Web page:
There have been 10 space orbital launches from American soil so far this year and 9 of those have been from SpaceX. That has been a tremendous feat since in the past before SpaceX came onto the scene, there would be roughly a dozen to a bakers dozen flights a year. June was a very busy month for SpaceX and in this article, I’ll go through the launches that took place in June and it’s accomplishments.
CRS-11 (Dragon reflight-1)/ KSC – LC 39A/ June 3, 2017, 5:07pm EDT
The first launch of June saw SpaceX launch their Dragon spacecraft to the International Space Station for its customer, NASA. This flight brought up more supplies and experiments for the astronauts living aboard the orbiting laboratory. After launch, the first stage booster successfully landed back at Landing Zone 1. This mission marked the first re-flight of a Dragon spacecraft, which was last flown on the CRS-4 mission that was launched on September 21, 2014 and landed in the Pacific Ocean on October 25, 2014. This launch also saw the 100th launch that took place from Launch Pad 39A from Apollo 4 in the 1960s (it’s first launch from Pad 39A) and during the Space Shuttle program, 82 out of the 135 missions launched from Pad 39A. The Dragon spacecraft is due to undock from the International Space Station and splash down in the Pacific Ocean on July 3, 2017.
BulgariaSat-1/ KSC LC-39A/ June 23, 2017 @ 3:10:00 p.m. EDT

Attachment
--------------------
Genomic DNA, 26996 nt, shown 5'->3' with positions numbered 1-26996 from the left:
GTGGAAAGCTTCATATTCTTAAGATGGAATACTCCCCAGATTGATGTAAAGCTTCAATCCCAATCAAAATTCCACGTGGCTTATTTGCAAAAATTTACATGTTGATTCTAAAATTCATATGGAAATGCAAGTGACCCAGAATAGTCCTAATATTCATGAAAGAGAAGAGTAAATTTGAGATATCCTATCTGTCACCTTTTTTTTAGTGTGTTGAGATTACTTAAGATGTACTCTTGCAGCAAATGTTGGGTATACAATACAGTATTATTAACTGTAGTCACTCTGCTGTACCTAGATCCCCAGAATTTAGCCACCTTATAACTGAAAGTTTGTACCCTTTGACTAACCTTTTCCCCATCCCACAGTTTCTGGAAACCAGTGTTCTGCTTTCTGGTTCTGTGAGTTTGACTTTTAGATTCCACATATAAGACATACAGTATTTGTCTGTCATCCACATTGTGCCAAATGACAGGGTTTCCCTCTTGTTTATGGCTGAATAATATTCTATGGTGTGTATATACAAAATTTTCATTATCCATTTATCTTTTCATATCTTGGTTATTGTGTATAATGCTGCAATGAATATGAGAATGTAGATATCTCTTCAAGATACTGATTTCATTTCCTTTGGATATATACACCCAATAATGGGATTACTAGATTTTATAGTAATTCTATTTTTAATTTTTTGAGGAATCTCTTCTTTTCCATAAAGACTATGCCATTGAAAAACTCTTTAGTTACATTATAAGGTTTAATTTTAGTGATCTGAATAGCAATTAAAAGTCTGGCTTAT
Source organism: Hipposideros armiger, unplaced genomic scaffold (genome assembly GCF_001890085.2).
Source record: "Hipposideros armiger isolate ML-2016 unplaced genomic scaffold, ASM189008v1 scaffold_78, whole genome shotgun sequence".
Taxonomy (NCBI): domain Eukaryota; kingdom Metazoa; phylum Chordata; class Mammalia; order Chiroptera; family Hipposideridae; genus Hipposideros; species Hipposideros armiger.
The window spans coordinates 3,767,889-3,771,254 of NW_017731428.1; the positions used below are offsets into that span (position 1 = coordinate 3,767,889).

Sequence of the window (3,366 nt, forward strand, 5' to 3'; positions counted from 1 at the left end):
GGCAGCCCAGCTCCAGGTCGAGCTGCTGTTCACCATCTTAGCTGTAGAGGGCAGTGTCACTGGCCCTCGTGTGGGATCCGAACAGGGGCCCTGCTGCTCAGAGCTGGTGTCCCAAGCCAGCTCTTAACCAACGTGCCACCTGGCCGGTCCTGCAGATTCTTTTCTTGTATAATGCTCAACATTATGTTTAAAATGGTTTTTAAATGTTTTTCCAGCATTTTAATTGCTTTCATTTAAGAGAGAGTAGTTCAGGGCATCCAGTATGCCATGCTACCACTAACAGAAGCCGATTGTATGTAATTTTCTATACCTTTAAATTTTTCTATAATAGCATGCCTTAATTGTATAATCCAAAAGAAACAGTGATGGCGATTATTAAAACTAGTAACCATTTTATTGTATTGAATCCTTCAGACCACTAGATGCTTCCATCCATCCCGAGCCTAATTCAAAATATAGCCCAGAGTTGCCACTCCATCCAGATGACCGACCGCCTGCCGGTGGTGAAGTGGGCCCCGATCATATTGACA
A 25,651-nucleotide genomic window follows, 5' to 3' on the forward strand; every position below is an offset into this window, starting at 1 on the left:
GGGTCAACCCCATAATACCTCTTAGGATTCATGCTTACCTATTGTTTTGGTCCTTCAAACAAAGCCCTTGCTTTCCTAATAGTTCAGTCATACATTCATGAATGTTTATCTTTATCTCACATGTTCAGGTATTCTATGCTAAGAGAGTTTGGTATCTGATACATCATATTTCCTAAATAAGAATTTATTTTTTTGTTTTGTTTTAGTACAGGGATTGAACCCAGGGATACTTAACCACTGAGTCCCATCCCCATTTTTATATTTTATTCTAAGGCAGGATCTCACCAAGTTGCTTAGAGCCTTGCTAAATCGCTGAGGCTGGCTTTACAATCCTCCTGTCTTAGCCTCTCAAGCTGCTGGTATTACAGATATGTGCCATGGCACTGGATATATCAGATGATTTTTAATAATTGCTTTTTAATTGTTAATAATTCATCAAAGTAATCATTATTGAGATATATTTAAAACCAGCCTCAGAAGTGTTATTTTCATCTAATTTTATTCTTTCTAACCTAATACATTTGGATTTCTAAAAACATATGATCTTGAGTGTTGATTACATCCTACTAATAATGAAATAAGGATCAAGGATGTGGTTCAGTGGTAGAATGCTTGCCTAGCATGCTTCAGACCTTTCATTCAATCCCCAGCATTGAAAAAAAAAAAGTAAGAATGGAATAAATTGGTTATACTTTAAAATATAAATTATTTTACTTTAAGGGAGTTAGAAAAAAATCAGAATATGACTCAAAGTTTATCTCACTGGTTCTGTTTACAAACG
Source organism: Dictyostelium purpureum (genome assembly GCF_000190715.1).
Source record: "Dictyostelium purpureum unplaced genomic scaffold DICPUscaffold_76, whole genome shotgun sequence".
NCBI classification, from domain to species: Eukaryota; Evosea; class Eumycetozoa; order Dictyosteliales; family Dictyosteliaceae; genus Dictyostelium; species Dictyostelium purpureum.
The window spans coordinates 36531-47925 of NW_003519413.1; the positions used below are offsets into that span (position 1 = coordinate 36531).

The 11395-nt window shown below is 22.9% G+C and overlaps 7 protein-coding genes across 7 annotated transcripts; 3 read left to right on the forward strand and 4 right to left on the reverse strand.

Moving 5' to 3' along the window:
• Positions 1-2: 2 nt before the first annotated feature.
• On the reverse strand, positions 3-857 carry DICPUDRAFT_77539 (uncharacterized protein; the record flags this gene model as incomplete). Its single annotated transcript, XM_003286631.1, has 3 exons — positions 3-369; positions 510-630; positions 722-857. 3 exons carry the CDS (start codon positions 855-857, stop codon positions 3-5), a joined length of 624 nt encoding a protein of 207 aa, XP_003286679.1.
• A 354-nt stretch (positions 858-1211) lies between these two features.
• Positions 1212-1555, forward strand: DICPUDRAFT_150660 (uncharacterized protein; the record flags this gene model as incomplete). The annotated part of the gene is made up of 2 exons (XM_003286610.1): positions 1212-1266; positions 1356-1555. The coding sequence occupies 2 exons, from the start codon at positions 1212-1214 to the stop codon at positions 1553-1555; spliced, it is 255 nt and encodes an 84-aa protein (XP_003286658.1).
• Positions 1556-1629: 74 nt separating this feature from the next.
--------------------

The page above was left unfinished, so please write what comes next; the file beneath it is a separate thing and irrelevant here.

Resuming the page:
The second flight of June saw SpaceX’s Falcon 9 rocket launch Bulgaria’s first communications satellite on June 23rd. This flight saw the second flight of a “flight proven” Falcon 9 first stage. The flight made use of Core 1029 that last flew from Vandenberg Air Force Base back in January of this year when it launched the first 10 satellites for the Iridium-NeXt satellites into low Earth orbit, and the first stage made the first successful landing on the ocean barge in the Pacific Ocean named “Just Read The Instructions”. Launch took off into blue Florida skies and after the first stage burned out and separated from the second stage, onboard cameras showed the long decent back to Earth as the first stage once again landing on an ocean barge (Of Course I Still Love You) in the Atlantic Ocean. The stage had a lot more energy and had a higher risk that it may not survive the landing as Elon Musk tweeted earlier. Despite the warning, the first stage successfully landed on the barge, but landed hard that it used almost all of its crush cushion that was built into the landing system and had a slight lean. It is not known if this stage will fly again.
The satellite that was launched will provide broadcast coverage for much of Europe, Northern Africa and the Middle East, with a smaller portion providing coverage for the Balkans. This was the first communications satellite for Bulgaria, but only the second satellite that was last launched 32 years ago, but was a modified Soviet weather satellite with scientific instruments mounted on it. SpaceX driving down cost gave the company (Space Systems/Loral) the opportunity to have access to space. Hopefully the trend will enable other smaller companies who have not had the opportunity to launch satellites into space the opportunity to do so with lower cost using reused rockets.
Iridium NeXt-2 (11-20)/VAFB LC-4E/ June 25, 2017 @ 4:25pm EDT (1:25pm PDT)